ROC in Russia

Although little debate exists among observers-even in Russia-that the problem of organized crime in Russia has become large and broad, the actual size and scope of ROC there remains uncertain. Reports of the number, size, and activities of organized-crime groups vary greatly. Much of the information, whether from news agencies or official sources, is often speculative, anecdotal, conflicting, or a combination thereof Official Russian reports have estimated that 3,000 to 5,000 criminal groups exist in that country.3 Applying a narrower definition of organized crime, the FBI estimates that approximately 80 major organized criminal groups operate in Russia.

Notwithstanding the lack of a reliable assessment of its constitution, ROC unquestionably causes extensive harm in Russia. This damage results partly from traditional crimes, such as extortion, drug trafficking, gambling, prostitution, and fraud schemes. More threatening, ROC, in concert with corrupt government officials and businessmen, has been plundering Russia's assets and moving billions of dollars out of the country. This concerns law enforcement because many financial institutions and businesses throughout the world have become money-laundering centers for this stolen capital and other illicit profits.

The influence of ROC in Russia, for political and security reasons, significantly impacts the international community. However, the spread of ROC outside the borders of the former Soviet Union represents the main concern of law enforcement in many countries, including the United States.

ROC in the United States

Individuals who belong to ROC groups in the United States arrived among two recent waves of immigration. The first influx began in the 1970s near the end of the Cold War as a gesture of detente on the part of the Soviet Union. The second wave began in the early I 990s after the fall of the Iron Curtain, the collapse of the Soviet Union, and the opening of its borders.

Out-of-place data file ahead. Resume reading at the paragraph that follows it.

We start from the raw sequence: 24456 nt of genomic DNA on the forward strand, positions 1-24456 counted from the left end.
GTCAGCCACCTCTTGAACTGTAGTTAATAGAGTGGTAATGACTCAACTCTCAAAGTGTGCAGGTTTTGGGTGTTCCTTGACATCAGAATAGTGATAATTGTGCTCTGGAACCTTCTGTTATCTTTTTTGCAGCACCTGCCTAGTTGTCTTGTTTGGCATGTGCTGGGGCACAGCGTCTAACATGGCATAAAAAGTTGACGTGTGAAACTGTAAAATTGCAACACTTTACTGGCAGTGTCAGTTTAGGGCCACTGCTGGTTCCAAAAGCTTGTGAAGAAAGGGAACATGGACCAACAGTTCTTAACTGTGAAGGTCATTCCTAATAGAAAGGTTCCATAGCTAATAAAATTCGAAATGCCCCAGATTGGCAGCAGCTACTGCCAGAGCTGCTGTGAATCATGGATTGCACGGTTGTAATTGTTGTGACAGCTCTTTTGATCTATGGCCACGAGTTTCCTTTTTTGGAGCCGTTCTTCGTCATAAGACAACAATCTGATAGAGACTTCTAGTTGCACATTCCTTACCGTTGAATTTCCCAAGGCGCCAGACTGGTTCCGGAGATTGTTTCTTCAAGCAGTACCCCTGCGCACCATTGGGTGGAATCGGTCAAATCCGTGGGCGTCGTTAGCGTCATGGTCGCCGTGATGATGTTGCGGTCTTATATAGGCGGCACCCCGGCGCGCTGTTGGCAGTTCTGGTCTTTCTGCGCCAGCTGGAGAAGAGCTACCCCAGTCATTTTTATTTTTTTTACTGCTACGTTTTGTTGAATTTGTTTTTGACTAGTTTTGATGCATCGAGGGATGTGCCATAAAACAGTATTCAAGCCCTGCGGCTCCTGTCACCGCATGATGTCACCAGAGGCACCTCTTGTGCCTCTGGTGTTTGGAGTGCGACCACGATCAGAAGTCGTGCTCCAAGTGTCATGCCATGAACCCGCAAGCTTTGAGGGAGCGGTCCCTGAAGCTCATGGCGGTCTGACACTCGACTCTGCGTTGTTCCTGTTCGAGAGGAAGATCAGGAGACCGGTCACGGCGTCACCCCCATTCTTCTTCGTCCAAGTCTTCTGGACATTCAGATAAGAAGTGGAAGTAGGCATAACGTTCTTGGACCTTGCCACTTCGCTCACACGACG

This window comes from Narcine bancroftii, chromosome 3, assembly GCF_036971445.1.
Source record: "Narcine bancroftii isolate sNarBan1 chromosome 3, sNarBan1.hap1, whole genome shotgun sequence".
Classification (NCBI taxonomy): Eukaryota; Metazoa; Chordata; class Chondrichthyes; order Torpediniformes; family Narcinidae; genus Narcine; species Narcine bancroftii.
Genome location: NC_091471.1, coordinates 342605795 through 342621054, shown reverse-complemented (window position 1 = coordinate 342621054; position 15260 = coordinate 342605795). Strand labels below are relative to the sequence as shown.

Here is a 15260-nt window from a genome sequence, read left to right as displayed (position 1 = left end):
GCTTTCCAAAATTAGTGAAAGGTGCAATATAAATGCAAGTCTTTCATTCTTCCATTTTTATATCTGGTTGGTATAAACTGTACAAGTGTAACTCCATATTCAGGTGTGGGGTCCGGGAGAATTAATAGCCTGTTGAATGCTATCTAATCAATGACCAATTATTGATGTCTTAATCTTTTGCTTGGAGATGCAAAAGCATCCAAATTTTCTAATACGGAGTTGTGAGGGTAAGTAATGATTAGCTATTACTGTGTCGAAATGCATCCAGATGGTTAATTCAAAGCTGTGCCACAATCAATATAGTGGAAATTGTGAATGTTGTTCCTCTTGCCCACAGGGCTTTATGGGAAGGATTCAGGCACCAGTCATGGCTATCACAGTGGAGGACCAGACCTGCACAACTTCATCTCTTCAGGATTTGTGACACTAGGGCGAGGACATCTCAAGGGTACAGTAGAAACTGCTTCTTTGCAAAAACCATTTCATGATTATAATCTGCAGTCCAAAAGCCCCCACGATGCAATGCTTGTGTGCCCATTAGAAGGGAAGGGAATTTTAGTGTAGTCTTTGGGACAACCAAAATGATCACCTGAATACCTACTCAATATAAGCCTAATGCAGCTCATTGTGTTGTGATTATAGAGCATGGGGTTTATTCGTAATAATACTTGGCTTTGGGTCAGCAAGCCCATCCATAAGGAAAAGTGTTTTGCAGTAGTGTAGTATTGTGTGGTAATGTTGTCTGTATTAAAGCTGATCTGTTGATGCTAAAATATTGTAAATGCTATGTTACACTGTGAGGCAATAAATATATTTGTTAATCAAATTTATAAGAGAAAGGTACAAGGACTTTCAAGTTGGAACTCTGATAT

During the 1970s and 1980s, the Soviet government allowed more than 100,000 refugees to migrate to America. Similar to other immigrant groups, the refugees settled first in New York City and other major metropolitan cities. A small number of criminals emerged from this first wave of 6migr6s. Dubbed "fraudsters" by law enforcement, these individuals operated independently or formed loose-knit criminal networks. Their predominant crimes included a variety of confidence and other whitecollar schemes, which originally targeted mostly their own immigrant communities. From this group emerged leaders who devised and coordinated complex, sophisticated white-collar fraud schemes.

In the first 6 years of the second wave (1991-1996), approximately 340,000 6migr6s from the former Soviet Union arrived in America.' In addition, tens of thousands of individuals entering with temporary visas remained illegally. Many "professional" criminals came to the United States in this second wave.

Career criminals more prone to violence and less sophisticated than fraudsters, the professionals often band into gangs. These gangs vary in their criminal activity and in the degree of their affiliation with other domestic and foreign-based organized groups. Their criminal acts include providing illicit services (prostitution, gambling, extortionate credit, etc.) and committing an assortment of violent and property crimes. Some of these groups operate on their own. Others have muscled in on the schemes of fraudsters. Some coordinate with foreign-based groups to launder illicit funds from overseas operations. Still others-larger, more established organizations-are involved in all of the above.

ROC Fraud Schemes